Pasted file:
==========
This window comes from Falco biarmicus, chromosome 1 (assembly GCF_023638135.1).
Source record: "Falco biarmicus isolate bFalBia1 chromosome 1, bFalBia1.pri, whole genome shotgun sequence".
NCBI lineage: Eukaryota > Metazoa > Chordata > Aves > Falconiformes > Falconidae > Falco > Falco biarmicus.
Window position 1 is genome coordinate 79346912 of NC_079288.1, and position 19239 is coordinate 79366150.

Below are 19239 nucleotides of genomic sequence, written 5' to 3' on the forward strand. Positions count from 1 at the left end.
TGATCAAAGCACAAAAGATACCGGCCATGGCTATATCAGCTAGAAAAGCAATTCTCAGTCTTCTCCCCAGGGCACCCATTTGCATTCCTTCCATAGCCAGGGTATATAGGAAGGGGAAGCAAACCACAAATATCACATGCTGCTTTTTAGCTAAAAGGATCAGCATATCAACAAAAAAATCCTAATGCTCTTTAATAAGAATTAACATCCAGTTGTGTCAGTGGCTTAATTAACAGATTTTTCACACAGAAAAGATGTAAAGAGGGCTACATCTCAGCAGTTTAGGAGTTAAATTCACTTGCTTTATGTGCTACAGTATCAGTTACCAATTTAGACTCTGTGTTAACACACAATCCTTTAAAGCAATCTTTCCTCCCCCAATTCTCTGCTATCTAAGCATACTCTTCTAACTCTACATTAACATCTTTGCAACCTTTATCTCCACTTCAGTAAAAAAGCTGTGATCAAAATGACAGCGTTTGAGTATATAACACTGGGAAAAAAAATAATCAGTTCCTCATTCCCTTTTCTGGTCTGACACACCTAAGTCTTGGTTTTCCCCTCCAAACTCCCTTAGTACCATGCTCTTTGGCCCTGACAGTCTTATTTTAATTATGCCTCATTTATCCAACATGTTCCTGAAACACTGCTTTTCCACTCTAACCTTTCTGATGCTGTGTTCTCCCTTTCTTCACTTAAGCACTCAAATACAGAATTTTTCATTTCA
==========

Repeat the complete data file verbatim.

This window comes from Falco biarmicus, chromosome 1 (assembly GCF_023638135.1).
Source record: "Falco biarmicus isolate bFalBia1 chromosome 1, bFalBia1.pri, whole genome shotgun sequence".
NCBI lineage: Eukaryota > Metazoa > Chordata > Aves > Falconiformes > Falconidae > Falco > Falco biarmicus.
Window position 1 is genome coordinate 79346912 of NC_079288.1, and position 19239 is coordinate 79366150.

Below are 19239 nucleotides of genomic sequence, written 5' to 3' on the forward strand. Positions count from 1 at the left end.
TGATCAAAGCACAAAAGATACCGGCCATGGCTATATCAGCTAGAAAAGCAATTCTCAGTCTTCTCCCCAGGGCACCCATTTGCATTCCTTCCATAGCCAGGGTATATAGGAAGGGGAAGCAAACCACAAATATCACATGCTGCTTTTTAGCTAAAAGGATCAGCATATCAACAAAAAAATCCTAATGCTCTTTAATAAGAATTAACATCCAGTTGTGTCAGTGGCTTAATTAACAGATTTTTCACACAGAAAAGATGTAAAGAGGGCTACATCTCAGCAGTTTAGGAGTTAAATTCACTTGCTTTATGTGCTACAGTATCAGTTACCAATTTAGACTCTGTGTTAACACACAATCCTTTAAAGCAATCTTTCCTCCCCCAATTCTCTGCTATCTAAGCATACTCTTCTAACTCTACATTAACATCTTTGCAACCTTTATCTCCACTTCAGTAAAAAAGCTGTGATCAAAATGACAGCGTTTGAGTATATAACACTGGGAAAAAAAATAATCAGTTCCTCATTCCCTTTTCTGGTCTGACACACCTAAGTCTTGGTTTTCCCCTCCAAACTCCCTTAGTACCATGCTCTTTGGCCCTGACAGTCTTATTTTAATTATGCCTCATTTATCCAACATGTTCCTGAAACACTGCTTTTCCACTCTAACCTTTCTGATGCTGTGTTCTCCCTTTCTTCACTTAAGCACTCAAATACAGAATTTTTCATTTCA